The Prevention Workgroup focused on identifying risk factors for child trafficking. The workgroup focused on documenting best practices and model policies to prevent trafficking, and developed recommendations to enhance current state and local policies. The workgroup also crafted strategies to increase public awareness of child trafficking risk factors and addressed approaches to engage youth at risk of being trafficked. Additionally, the workgroup identified primary, secondary, and tertiary prevention activities.

The Youth Engagement and Outreach Workgroup was tasked with identifying ways to engage youth who are being trafficked as well those who are trying to leave trafficking. The workgroup identified strategies for outreach and engagement that might occur outside traditional helping organizations. One focus of the workgroup was to determine what message should be delivered to these youth and how that message should be delivered. The workgroup explored the use of intermediaries—such as law enforcement agencies, individuals from emergency departments and health clinics, teachers, counselors, school social workers, and other individuals who routinely are in contact with a large number of youth—to engage youth who may be trafficked. The workgroup also supports the efforts of Capitol Broadcasting’s Fox 50 in Raleigh to develop and implement a public awareness campaign to raise the awareness of trafficking and to provide information for youth who have been trafficked on where to go for services.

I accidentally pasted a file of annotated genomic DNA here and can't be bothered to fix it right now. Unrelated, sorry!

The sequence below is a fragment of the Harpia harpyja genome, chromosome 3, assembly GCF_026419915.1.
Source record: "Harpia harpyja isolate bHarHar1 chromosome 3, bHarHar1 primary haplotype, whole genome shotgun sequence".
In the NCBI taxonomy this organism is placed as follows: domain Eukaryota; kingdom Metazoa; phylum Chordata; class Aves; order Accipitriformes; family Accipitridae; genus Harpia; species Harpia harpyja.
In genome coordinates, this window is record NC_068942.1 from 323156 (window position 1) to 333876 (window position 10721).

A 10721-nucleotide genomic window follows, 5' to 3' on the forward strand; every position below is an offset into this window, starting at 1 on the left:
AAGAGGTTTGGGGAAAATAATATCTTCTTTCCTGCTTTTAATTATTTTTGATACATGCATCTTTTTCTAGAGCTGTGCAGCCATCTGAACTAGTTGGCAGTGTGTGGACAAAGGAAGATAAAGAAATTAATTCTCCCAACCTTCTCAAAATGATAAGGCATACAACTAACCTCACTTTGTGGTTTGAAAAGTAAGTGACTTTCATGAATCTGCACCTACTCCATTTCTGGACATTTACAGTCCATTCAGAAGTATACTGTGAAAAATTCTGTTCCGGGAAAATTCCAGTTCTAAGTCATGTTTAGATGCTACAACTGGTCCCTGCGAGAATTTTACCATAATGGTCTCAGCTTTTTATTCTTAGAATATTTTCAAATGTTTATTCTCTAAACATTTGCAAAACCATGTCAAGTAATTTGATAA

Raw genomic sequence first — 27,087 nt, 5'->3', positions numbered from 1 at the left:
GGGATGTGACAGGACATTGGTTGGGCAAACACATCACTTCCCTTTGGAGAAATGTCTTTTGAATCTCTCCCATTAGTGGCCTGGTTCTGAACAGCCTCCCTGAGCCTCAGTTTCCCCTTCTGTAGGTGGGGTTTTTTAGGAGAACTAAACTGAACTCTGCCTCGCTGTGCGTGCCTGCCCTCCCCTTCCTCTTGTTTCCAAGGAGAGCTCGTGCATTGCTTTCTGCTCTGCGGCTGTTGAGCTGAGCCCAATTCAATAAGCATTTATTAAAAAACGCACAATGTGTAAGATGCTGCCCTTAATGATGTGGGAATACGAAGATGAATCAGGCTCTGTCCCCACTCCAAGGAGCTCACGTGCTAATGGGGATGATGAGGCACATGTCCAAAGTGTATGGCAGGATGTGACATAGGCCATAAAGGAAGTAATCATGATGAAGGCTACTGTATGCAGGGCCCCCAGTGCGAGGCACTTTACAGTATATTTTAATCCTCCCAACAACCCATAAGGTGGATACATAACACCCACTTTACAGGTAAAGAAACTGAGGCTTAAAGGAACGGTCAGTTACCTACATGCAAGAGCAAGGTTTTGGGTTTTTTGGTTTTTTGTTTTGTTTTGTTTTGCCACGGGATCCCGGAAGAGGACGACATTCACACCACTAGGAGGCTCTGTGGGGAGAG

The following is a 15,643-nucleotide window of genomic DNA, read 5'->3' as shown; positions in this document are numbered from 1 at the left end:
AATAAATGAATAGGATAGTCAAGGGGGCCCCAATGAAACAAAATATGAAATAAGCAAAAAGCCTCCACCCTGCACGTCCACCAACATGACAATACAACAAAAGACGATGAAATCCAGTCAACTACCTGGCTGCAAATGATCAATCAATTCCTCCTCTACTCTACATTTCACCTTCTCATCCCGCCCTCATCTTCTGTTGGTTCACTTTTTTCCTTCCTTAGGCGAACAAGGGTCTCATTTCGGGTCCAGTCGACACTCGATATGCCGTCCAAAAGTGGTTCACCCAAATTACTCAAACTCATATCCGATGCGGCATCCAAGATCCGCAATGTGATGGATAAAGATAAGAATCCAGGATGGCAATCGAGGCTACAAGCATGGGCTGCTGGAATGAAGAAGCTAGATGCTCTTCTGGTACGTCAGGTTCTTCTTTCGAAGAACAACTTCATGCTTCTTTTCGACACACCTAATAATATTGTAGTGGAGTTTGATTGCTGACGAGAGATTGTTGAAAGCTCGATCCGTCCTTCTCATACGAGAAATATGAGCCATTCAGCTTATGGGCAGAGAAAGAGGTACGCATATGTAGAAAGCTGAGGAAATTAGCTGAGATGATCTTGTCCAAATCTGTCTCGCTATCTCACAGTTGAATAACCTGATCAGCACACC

The Screening and Intake Workgroup developed approaches for the initial interview of potential human trafficking victims. Using policies and procedures similar to those followed in child advocacy centers, the workgroup created a model of collaborative fact-gathering among law enforcement, county departments of social services, guardians, and the courts. The workgroup also identified a process for providing initial assessments of immediate physical, dental, and behavioral health needs as well as long-term needs. The plan will be enhanced over time to clearly articulate ways to provide these services and to propose guidelines for providing them in a trauma-informed manner.

The Services and Practices Workgroup identified procedures and models for connecting trafficked youth with a safe and secure place to live and heal as they transition to independent living. The workgroup identified ways to connect youth to needed therapeutic and medical services. The workgroup also identified an array of services that youth may need, including life skills, financial literacy, and employment and training, and also identified ways to connect the youth to postsecondary education. Future enhancements to the plan will articulate standards for the types of services that should be provided.